Disability Connection


Brunet-Fourchy House/Mary Mahoney’s Old French House, c. 1844-54

The Brunet-Fourchy House (1737-1820) is especially important architecturally because it is one of the earliest documented buildings in Biloxi. It represents a decided New Orleans influence, particularly in its floor plan, which has four rooms and two chimneys with one back-to-back fireplace in each room. This arrangement is a reorientation of the traditional Creole cottage typical in historic New Orleans. French colonist Louis Frasier built this home in 1737 as an outpost of European culture on the shore of a new world. It is proudly and magnificently French, with the same high ceilings characteristic of the Vieux Carré apartments in New Orleans. Frasier built his home of hand-made brick, with wooden pegged columns of cypress. Slate for the roof came over as a ballast in the holds of French sailing ships. The brick-walled cellar is unusual in this damp region, yet it is so bone dry that previous owners have used it to store books. It now serves as a wine cellar. French Governor Jean Baptiste Bienville commanded the entire Louisiana Territory from his quarters here. The Old French House remained a residence until 1962 when it was acquired by Mary Mahoney, her husband Bob, and her brother Andrew Cvitanovich.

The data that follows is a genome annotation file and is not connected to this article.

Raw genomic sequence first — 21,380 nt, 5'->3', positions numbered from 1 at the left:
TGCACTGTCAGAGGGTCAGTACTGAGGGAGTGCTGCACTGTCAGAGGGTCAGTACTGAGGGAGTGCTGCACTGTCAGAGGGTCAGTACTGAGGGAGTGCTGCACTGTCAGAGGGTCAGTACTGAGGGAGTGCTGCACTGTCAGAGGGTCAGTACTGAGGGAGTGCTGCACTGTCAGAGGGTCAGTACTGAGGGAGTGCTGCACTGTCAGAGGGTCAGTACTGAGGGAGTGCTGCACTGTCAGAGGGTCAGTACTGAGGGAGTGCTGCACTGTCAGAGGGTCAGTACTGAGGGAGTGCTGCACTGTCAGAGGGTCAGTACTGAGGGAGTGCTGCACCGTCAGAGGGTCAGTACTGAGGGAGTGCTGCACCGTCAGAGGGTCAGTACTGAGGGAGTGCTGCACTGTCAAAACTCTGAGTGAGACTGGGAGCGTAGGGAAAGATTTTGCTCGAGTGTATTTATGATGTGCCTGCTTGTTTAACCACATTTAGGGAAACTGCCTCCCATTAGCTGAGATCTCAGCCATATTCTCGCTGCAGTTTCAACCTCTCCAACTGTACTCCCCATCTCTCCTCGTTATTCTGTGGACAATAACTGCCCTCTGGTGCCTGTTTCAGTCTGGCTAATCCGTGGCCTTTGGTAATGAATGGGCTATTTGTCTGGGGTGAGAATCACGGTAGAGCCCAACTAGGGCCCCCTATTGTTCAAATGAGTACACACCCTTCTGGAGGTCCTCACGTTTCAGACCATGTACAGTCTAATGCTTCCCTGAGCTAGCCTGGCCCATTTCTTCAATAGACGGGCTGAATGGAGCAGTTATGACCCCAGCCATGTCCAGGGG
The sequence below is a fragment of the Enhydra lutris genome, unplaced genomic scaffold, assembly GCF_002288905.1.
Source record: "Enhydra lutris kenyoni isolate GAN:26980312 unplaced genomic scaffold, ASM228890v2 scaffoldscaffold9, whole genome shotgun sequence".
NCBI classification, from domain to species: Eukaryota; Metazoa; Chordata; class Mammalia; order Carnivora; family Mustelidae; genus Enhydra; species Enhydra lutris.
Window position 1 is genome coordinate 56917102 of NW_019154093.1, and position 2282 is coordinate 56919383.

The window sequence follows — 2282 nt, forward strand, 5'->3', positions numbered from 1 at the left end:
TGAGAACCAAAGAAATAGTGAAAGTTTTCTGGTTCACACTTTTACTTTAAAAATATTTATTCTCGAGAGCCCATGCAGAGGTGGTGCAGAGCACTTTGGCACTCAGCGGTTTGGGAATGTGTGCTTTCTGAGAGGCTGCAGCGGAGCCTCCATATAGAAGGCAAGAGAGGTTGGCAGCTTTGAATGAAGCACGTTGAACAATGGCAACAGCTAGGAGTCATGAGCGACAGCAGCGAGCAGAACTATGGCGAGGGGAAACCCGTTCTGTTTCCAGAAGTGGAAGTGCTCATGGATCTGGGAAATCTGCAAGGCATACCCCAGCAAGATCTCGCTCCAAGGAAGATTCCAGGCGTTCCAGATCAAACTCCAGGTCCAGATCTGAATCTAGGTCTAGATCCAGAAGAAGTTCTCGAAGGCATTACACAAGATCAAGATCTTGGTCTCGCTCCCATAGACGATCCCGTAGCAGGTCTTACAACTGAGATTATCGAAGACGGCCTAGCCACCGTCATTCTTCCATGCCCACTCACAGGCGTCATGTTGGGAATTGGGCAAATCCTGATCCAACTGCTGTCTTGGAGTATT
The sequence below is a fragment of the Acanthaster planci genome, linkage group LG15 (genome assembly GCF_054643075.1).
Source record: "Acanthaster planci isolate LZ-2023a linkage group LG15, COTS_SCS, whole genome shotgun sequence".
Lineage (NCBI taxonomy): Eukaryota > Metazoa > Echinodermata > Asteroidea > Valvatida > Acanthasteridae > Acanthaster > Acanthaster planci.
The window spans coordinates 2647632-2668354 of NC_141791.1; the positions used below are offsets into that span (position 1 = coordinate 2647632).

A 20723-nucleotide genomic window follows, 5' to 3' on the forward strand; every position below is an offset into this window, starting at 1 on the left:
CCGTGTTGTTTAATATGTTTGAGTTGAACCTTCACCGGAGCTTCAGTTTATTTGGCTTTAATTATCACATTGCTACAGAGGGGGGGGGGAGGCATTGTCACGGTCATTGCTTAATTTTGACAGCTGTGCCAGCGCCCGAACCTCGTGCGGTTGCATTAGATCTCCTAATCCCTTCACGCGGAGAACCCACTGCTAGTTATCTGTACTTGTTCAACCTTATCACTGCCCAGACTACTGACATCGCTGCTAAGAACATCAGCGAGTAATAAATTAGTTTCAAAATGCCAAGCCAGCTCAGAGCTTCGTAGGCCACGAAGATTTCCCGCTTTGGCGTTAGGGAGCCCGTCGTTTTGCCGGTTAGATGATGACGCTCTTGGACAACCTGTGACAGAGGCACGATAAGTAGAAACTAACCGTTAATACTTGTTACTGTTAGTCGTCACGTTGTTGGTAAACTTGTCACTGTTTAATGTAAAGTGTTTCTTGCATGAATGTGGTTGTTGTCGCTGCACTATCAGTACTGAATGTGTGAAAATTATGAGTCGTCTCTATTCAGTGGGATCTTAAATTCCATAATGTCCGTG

Today it is world renown as Mary Mahoney’s Old French House Restaurant complete with a gift shop and a New Orleans styled courtyard.

Fun Fact:  A generous list of famous people including politicians, actors, and sports professionals have eaten at Mary Mahoney’s Restaurant.  To name a few: Archie, Peyton, and Eli Manning; Mark Harmon (NCIS); Denzel Washington; Mikhail Baryshnikov;  Diana Ross; Barbara Eden; Leif Erickson; Charles Bronson; and several Presidents.



Address: 110 Rue Magnolia

City: Biloxi

County: Harrison

Phone: 228.374.0163

Hours of operation: Monday-Saturday 11am-10pm.

Lunch served 11-2:30pm; Dinner menu served all day.

Accessibility: wheelchair accessible at rear entrance of restaurant; accessible bathroom



Mary Mahoneys Inside